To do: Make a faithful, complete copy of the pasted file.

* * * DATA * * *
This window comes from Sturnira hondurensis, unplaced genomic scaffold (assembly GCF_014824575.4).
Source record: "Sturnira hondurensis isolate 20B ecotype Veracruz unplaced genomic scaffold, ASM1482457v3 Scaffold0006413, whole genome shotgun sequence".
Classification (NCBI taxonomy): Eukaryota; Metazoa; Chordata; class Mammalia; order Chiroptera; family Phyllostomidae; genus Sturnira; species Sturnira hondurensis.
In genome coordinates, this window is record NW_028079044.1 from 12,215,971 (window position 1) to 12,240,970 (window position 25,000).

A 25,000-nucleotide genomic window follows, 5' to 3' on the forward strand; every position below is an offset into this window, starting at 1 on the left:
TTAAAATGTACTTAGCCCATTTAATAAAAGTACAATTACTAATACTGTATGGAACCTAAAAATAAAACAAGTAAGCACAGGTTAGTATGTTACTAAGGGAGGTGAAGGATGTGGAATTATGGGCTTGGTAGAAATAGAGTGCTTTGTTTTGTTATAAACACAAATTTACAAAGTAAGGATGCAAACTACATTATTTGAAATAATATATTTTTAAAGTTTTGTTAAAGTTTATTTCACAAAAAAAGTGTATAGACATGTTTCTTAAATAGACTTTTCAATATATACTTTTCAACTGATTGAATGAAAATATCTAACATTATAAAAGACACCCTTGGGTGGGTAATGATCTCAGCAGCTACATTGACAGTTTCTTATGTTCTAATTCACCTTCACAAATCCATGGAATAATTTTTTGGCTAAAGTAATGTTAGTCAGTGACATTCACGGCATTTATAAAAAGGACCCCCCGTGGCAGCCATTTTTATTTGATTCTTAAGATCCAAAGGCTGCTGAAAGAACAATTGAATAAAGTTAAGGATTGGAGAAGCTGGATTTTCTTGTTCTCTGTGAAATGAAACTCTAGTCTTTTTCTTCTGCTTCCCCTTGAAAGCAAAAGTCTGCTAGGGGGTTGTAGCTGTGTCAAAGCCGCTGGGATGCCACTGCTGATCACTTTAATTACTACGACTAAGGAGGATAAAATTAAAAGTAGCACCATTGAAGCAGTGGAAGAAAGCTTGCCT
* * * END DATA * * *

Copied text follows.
This window comes from Sturnira hondurensis, unplaced genomic scaffold (assembly GCF_014824575.4).
Source record: "Sturnira hondurensis isolate 20B ecotype Veracruz unplaced genomic scaffold, ASM1482457v3 Scaffold0006413, whole genome shotgun sequence".
Classification (NCBI taxonomy): Eukaryota; Metazoa; Chordata; class Mammalia; order Chiroptera; family Phyllostomidae; genus Sturnira; species Sturnira hondurensis.
In genome coordinates, this window is record NW_028079044.1 from 12,215,971 (window position 1) to 12,240,970 (window position 25,000).

A 25,000-nucleotide genomic window follows, 5' to 3' on the forward strand; every position below is an offset into this window, starting at 1 on the left:
TTAAAATGTACTTAGCCCATTTAATAAAAGTACAATTACTAATACTGTATGGAACCTAAAAATAAAACAAGTAAGCACAGGTTAGTATGTTACTAAGGGAGGTGAAGGATGTGGAATTATGGGCTTGGTAGAAATAGAGTGCTTTGTTTTGTTATAAACACAAATTTACAAAGTAAGGATGCAAACTACATTATTTGAAATAATATATTTTTAAAGTTTTGTTAAAGTTTATTTCACAAAAAAAGTGTATAGACATGTTTCTTAAATAGACTTTTCAATATATACTTTTCAACTGATTGAATGAAAATATCTAACATTATAAAAGACACCCTTGGGTGGGTAATGATCTCAGCAGCTACATTGACAGTTTCTTATGTTCTAATTCACCTTCACAAATCCATGGAATAATTTTTTGGCTAAAGTAATGTTAGTCAGTGACATTCACGGCATTTATAAAAAGGACCCCCCGTGGCAGCCATTTTTATTTGATTCTTAAGATCCAAAGGCTGCTGAAAGAACAATTGAATAAAGTTAAGGATTGGAGAAGCTGGATTTTCTTGTTCTCTGTGAAATGAAACTCTAGTCTTTTTCTTCTGCTTCCCCTTGAAAGCAAAAGTCTGCTAGGGGGTTGTAGCTGTGTCAAAGCCGCTGGGATGCCACTGCTGATCACTTTAATTACTACGACTAAGGAGGATAAAATTAAAAGTAGCACCATTGAAGCAGTGGAAGAAAGCTTGCCT